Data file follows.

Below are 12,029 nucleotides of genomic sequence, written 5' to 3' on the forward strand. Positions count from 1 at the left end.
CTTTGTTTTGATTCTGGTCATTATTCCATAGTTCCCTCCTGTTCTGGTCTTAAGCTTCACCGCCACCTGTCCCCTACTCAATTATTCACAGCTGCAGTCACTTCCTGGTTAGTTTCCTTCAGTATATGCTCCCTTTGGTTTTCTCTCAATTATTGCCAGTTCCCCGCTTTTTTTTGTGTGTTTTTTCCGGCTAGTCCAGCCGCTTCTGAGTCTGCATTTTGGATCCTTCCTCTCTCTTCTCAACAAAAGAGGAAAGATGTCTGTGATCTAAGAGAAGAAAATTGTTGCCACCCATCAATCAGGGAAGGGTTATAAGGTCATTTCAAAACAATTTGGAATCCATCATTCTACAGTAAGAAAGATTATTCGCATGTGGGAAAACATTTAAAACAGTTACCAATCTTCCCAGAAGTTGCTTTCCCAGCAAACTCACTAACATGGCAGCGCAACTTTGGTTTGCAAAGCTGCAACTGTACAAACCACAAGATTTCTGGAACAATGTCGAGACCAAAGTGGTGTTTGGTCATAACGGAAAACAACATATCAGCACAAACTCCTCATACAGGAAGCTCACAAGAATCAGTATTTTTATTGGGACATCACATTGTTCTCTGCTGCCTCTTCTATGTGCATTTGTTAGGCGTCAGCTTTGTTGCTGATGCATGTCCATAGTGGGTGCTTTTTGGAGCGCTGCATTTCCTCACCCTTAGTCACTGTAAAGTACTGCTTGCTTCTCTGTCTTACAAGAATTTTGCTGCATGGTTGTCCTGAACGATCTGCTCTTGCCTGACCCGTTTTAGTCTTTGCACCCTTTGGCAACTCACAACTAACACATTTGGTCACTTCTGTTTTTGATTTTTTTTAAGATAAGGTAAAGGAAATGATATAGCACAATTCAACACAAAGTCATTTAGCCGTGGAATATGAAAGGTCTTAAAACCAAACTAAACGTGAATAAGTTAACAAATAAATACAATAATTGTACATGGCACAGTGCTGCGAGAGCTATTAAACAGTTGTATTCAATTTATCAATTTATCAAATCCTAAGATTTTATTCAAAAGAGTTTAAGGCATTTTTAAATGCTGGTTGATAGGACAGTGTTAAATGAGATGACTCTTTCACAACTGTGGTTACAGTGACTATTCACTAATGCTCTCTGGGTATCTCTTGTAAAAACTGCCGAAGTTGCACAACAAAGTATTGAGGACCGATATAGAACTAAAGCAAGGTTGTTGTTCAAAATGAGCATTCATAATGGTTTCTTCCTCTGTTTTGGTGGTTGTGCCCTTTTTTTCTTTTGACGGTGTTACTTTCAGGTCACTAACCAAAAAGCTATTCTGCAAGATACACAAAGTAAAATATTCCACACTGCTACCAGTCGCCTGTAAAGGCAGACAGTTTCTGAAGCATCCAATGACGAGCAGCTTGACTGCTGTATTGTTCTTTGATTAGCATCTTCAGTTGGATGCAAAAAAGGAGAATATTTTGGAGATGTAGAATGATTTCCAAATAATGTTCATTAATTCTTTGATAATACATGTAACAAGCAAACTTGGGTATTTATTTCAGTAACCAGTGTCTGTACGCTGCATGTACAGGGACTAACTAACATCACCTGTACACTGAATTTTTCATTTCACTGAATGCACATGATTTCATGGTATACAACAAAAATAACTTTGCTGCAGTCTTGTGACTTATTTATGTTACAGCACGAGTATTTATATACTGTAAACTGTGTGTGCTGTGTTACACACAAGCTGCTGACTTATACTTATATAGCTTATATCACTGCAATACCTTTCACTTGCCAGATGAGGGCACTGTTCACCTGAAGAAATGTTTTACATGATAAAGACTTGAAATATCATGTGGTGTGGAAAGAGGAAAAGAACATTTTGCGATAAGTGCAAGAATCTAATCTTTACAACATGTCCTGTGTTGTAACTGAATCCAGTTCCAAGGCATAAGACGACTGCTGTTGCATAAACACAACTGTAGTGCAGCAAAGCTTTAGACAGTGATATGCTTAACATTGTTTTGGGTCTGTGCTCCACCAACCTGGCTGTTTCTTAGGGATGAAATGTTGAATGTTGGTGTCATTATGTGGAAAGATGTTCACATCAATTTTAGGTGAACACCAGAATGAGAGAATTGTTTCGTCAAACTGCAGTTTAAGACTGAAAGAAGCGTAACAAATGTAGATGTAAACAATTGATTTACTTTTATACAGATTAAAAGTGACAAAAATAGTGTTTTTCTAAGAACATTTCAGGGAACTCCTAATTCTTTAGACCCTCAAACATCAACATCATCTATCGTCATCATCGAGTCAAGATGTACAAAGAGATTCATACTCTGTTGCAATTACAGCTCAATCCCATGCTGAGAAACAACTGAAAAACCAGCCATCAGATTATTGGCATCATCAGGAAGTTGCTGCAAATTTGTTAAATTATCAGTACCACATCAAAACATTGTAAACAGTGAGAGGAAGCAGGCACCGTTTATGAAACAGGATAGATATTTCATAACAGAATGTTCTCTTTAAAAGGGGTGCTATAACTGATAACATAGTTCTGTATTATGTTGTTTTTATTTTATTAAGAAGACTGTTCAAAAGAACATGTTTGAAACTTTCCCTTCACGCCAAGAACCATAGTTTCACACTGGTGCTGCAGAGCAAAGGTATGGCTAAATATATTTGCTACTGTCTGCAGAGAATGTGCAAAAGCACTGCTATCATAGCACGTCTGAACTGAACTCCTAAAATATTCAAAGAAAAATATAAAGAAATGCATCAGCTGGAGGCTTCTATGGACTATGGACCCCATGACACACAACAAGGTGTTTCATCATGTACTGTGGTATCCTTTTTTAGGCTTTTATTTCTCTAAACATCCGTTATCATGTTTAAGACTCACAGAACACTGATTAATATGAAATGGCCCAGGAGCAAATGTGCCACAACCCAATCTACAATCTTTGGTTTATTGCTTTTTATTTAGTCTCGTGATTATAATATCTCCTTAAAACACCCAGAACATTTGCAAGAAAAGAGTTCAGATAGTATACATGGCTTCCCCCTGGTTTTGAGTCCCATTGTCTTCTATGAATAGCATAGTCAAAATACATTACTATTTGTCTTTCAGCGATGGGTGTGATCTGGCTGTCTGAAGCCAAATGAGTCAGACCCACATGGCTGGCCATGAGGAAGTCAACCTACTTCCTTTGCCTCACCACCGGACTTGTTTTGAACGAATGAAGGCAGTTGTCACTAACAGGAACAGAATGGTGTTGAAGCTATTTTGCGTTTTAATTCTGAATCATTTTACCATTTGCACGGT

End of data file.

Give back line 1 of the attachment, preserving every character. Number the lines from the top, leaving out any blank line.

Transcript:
Below are 12,029 nucleotides of genomic sequence, written 5' to 3' on the forward strand. Positions count from 1 at the left end.